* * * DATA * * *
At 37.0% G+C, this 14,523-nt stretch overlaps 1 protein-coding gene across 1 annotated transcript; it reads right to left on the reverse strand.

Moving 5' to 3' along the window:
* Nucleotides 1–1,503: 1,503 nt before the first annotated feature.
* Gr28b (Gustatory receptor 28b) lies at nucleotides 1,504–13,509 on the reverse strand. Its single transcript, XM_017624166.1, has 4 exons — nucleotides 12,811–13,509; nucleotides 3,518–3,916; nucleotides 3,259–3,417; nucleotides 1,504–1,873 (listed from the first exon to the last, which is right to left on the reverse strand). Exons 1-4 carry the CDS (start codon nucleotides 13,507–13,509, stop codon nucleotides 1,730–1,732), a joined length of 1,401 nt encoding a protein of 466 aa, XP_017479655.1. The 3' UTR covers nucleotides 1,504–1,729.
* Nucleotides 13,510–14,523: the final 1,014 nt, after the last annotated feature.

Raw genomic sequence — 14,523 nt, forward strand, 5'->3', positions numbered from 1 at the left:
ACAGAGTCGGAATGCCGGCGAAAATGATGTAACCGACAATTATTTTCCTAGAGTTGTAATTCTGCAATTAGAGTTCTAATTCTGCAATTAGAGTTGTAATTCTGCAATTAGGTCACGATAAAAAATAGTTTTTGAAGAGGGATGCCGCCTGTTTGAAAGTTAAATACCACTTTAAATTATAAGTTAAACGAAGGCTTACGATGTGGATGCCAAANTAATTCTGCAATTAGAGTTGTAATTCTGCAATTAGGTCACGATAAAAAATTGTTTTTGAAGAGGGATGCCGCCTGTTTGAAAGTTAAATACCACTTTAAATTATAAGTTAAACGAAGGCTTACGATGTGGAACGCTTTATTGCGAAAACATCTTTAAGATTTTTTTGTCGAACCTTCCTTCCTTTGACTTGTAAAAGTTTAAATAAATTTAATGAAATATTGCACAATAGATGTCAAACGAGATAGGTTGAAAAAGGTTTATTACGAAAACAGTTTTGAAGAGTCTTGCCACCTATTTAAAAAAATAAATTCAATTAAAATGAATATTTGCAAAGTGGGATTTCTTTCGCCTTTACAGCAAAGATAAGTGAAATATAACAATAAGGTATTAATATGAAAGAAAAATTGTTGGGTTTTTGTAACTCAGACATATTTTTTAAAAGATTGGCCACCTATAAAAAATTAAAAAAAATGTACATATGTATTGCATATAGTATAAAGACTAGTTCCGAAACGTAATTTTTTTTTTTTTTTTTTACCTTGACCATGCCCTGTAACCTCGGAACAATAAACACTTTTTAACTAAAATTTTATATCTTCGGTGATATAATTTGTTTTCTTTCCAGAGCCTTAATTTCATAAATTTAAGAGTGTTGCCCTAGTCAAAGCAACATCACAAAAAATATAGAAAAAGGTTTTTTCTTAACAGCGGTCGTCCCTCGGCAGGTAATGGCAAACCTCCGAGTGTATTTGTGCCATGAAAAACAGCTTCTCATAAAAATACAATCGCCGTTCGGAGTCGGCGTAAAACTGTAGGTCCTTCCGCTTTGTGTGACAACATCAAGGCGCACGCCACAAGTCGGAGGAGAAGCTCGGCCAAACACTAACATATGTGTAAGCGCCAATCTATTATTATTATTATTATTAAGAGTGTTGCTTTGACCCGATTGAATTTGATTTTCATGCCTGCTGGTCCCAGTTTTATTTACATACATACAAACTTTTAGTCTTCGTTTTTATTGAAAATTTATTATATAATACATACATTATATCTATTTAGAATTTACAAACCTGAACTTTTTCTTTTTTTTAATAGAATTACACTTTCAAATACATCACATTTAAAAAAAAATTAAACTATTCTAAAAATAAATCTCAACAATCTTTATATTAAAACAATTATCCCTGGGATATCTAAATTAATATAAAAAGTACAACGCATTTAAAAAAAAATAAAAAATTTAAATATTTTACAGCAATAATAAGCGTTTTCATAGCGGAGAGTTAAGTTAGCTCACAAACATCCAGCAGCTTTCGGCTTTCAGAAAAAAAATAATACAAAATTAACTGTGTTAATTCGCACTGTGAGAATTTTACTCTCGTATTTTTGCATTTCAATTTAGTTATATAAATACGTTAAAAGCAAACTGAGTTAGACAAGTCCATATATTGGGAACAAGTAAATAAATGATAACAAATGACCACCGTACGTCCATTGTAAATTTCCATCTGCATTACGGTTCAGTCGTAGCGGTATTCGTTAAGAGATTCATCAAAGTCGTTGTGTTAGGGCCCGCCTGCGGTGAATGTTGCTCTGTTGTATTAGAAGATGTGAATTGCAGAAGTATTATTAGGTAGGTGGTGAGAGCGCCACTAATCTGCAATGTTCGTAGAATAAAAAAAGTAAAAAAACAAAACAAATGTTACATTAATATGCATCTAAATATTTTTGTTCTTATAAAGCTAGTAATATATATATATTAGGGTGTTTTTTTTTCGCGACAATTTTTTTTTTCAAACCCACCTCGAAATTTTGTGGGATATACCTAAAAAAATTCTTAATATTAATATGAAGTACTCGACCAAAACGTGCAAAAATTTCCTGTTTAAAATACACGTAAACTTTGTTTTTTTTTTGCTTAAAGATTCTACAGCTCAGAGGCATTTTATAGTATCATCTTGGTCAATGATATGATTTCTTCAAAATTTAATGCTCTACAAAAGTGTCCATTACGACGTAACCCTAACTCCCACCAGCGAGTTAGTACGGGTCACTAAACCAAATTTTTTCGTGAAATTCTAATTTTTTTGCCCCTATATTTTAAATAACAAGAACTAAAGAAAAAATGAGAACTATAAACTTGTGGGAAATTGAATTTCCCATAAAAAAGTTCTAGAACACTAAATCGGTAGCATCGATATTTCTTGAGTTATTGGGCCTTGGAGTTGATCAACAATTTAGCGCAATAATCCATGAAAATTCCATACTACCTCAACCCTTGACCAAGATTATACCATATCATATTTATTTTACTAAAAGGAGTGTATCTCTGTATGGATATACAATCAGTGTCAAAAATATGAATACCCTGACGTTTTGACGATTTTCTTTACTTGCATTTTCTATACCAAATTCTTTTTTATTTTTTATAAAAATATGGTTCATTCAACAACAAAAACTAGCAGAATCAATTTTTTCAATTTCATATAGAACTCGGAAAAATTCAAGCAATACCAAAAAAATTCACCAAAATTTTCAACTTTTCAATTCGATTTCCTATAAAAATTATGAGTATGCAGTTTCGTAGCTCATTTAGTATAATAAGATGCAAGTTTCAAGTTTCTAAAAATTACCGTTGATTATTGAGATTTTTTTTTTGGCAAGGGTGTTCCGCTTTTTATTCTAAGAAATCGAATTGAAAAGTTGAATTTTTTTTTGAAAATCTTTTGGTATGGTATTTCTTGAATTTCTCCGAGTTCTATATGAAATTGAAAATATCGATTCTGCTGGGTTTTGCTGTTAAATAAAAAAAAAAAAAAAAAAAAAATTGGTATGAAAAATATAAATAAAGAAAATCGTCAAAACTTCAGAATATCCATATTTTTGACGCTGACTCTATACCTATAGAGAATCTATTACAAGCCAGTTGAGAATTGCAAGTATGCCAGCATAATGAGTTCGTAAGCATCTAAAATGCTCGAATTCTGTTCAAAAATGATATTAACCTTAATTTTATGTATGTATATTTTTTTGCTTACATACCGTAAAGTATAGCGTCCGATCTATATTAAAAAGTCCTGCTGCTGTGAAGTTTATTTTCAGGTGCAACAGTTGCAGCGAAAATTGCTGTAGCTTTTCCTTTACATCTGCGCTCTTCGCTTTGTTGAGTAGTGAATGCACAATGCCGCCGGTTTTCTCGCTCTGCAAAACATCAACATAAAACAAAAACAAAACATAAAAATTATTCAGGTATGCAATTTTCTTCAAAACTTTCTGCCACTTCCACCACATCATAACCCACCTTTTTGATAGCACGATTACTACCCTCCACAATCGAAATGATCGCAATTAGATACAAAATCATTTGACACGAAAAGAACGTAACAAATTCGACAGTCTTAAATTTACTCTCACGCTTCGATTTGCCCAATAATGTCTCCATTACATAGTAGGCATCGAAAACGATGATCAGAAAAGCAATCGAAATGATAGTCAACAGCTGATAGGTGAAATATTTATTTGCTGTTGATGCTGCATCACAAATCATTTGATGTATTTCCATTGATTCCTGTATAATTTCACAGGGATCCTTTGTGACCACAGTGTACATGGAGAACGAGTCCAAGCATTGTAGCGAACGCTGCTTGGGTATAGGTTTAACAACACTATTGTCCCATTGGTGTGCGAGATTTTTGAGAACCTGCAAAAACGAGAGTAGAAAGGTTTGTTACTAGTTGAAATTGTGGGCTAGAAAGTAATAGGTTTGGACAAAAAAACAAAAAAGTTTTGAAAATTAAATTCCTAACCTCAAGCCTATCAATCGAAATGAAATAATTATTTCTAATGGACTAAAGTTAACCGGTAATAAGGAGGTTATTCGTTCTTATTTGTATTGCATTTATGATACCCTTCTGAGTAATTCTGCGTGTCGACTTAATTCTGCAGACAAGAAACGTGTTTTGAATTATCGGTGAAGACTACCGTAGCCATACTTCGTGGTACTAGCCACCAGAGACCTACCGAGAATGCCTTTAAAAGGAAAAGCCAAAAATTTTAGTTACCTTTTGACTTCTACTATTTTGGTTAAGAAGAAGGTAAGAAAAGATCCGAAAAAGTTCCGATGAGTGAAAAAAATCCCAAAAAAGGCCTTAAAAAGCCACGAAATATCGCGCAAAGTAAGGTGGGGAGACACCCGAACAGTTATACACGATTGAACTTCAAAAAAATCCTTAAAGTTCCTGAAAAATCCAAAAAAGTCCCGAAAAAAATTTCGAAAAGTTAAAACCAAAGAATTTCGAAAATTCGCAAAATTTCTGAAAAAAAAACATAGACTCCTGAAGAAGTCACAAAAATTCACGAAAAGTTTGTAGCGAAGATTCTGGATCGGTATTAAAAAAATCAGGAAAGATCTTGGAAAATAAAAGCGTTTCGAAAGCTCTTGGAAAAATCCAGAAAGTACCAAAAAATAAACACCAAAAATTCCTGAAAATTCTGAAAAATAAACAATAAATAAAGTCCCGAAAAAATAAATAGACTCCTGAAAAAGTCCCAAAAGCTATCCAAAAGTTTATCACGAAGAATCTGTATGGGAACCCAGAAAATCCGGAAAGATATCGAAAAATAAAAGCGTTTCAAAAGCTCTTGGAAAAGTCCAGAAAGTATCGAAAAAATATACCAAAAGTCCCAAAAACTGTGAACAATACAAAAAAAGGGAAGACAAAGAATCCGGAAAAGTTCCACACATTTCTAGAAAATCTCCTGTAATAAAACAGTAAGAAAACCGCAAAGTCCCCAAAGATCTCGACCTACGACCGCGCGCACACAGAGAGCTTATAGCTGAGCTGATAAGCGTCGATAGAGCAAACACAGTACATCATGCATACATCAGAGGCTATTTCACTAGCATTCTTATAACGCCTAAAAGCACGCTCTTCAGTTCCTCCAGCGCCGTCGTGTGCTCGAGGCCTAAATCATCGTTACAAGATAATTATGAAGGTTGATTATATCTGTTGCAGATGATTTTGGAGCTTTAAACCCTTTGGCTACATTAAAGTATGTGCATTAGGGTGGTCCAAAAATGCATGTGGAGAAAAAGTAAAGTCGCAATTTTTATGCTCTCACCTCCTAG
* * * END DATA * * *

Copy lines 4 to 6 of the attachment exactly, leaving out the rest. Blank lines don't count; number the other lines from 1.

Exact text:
* Gr28b (Gustatory receptor 28b) lies at nucleotides 1,504–13,509 on the reverse strand. Its single transcript, XM_017624166.1, has 4 exons — nucleotides 12,811–13,509; nucleotides 3,518–3,916; nucleotides 3,259–3,417; nucleotides 1,504–1,873 (listed from the first exon to the last, which is right to left on the reverse strand). Exons 1-4 carry the CDS (start codon nucleotides 13,507–13,509, stop codon nucleotides 1,730–1,732), a joined length of 1,401 nt encoding a protein of 466 aa, XP_017479655.1. The 3' UTR covers nucleotides 1,504–1,729.
* Nucleotides 13,510–14,523: the final 1,014 nt, after the last annotated feature.

Raw genomic sequence — 14,523 nt, forward strand, 5'->3', positions numbered from 1 at the left: